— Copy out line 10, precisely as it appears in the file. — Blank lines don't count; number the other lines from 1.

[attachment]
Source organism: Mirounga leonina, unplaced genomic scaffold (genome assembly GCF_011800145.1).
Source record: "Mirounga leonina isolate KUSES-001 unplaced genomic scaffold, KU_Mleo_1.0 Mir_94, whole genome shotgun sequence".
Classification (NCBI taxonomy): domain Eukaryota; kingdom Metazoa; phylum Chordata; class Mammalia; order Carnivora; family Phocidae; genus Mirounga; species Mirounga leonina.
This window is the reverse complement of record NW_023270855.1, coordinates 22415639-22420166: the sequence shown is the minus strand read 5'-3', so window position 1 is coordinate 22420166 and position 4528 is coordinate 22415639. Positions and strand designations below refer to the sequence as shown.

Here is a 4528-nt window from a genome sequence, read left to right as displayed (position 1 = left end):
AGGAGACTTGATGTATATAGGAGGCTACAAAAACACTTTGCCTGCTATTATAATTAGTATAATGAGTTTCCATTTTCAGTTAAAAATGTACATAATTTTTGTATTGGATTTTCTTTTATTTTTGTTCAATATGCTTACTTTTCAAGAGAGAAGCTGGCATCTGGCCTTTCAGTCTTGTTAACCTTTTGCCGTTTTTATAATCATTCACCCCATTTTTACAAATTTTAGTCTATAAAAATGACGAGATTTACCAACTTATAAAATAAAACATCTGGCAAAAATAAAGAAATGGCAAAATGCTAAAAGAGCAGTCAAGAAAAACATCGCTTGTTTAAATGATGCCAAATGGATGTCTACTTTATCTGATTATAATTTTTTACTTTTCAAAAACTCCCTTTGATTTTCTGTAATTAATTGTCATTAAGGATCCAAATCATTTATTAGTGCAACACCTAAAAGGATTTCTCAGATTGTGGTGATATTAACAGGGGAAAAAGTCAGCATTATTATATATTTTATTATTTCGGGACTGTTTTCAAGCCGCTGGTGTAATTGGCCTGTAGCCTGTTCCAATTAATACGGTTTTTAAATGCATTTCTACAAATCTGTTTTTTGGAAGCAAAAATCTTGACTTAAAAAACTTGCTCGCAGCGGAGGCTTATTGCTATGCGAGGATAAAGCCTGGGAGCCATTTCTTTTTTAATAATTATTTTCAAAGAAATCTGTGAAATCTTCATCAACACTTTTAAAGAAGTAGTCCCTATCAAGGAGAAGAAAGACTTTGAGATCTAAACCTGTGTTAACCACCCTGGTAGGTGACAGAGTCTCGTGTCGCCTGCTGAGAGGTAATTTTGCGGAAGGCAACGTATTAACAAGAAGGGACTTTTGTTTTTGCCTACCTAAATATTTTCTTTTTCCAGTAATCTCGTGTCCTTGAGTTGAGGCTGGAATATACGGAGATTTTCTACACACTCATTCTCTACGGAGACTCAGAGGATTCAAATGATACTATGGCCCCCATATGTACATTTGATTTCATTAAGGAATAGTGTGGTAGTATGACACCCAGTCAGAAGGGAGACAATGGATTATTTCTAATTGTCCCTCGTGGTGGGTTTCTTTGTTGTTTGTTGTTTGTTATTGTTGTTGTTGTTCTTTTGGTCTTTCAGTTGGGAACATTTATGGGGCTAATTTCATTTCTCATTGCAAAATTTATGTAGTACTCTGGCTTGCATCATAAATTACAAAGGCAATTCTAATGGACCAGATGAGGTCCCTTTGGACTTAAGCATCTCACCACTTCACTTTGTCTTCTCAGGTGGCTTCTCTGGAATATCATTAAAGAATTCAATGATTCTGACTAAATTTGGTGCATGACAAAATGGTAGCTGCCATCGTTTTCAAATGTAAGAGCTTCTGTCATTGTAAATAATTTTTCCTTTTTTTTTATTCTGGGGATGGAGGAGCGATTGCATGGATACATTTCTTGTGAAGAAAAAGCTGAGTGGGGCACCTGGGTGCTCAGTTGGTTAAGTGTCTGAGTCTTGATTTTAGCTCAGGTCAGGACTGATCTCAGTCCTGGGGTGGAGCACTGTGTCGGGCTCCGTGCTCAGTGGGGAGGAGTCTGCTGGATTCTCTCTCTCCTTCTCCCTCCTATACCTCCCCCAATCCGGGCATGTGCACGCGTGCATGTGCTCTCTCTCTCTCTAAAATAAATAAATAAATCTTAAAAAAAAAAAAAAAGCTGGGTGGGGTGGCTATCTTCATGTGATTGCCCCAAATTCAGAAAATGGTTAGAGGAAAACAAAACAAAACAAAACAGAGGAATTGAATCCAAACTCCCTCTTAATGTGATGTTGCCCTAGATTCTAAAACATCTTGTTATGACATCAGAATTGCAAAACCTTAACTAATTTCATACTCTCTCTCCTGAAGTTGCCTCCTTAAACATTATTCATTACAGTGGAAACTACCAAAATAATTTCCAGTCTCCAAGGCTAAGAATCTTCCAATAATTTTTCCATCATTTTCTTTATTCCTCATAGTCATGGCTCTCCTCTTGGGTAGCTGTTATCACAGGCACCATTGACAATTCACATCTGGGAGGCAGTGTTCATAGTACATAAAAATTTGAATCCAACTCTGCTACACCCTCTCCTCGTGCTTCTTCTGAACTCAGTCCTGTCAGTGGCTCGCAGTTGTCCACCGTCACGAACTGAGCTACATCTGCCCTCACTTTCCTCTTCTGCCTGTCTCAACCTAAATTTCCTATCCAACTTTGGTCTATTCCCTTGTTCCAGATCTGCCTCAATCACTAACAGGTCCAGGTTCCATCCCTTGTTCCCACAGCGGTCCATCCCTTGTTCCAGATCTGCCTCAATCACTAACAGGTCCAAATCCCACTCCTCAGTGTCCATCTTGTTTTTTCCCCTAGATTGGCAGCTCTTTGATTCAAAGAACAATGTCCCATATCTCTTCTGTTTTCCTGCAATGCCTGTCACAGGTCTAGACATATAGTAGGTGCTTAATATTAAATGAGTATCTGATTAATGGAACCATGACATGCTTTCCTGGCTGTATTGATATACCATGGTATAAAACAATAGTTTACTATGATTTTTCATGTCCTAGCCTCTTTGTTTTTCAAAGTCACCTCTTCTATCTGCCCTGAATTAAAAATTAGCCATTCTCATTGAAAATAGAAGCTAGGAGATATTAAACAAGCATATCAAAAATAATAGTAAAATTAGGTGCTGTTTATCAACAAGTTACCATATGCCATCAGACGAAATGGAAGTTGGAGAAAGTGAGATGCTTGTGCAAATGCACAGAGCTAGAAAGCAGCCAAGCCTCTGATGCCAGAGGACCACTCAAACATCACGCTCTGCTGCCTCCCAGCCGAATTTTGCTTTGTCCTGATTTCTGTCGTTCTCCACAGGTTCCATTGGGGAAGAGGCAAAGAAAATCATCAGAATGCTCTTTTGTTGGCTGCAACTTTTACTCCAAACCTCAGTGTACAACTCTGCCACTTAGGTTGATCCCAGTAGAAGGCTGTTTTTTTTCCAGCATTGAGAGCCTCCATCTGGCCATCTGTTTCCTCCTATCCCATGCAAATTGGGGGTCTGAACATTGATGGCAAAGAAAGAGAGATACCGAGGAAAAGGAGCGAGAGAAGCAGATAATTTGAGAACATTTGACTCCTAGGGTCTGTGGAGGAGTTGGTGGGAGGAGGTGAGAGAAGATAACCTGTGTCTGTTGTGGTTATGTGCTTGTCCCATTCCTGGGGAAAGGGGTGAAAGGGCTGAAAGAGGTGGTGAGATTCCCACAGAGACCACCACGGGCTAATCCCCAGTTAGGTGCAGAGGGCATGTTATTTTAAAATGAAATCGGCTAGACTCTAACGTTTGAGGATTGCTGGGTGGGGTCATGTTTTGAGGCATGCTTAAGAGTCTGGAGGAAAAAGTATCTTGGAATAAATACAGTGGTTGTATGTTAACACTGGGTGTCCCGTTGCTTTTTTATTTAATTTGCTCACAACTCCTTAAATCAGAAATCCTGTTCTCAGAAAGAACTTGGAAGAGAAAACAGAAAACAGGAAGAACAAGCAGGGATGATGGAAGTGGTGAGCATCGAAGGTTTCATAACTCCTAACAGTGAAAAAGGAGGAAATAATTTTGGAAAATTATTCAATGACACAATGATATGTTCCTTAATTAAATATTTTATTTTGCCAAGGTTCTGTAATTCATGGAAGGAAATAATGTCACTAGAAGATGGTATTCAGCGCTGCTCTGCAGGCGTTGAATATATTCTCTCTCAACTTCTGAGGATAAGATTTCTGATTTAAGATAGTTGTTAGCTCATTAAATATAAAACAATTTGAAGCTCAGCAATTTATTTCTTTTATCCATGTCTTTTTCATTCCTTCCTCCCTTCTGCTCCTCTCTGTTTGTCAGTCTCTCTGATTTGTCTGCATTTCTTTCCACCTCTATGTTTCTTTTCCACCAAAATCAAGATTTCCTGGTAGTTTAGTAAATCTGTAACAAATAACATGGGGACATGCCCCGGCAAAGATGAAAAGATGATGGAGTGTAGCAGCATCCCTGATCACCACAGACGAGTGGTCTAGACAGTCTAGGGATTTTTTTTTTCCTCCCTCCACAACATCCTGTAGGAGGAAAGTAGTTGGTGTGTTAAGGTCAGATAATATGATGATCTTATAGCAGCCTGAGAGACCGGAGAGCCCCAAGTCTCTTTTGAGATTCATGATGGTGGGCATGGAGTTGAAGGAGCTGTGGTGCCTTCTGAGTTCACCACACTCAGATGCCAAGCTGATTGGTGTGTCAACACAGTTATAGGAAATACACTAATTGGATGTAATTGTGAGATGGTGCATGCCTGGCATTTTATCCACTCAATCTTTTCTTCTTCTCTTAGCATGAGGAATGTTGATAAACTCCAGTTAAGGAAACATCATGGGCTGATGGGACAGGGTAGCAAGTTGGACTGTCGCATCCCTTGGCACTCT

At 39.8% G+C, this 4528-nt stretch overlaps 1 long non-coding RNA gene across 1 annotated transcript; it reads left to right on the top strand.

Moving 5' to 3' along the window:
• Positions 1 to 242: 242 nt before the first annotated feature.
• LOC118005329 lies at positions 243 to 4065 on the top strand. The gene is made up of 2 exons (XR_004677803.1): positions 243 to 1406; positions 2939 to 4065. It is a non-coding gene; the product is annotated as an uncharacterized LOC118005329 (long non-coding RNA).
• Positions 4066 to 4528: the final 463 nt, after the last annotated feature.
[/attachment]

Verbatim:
• LOC118005329 lies at positions 243 to 4065 on the top strand. The gene is made up of 2 exons (XR_004677803.1): positions 243 to 1406; positions 2939 to 4065. It is a non-coding gene; the product is annotated as an uncharacterized LOC118005329 (long non-coding RNA).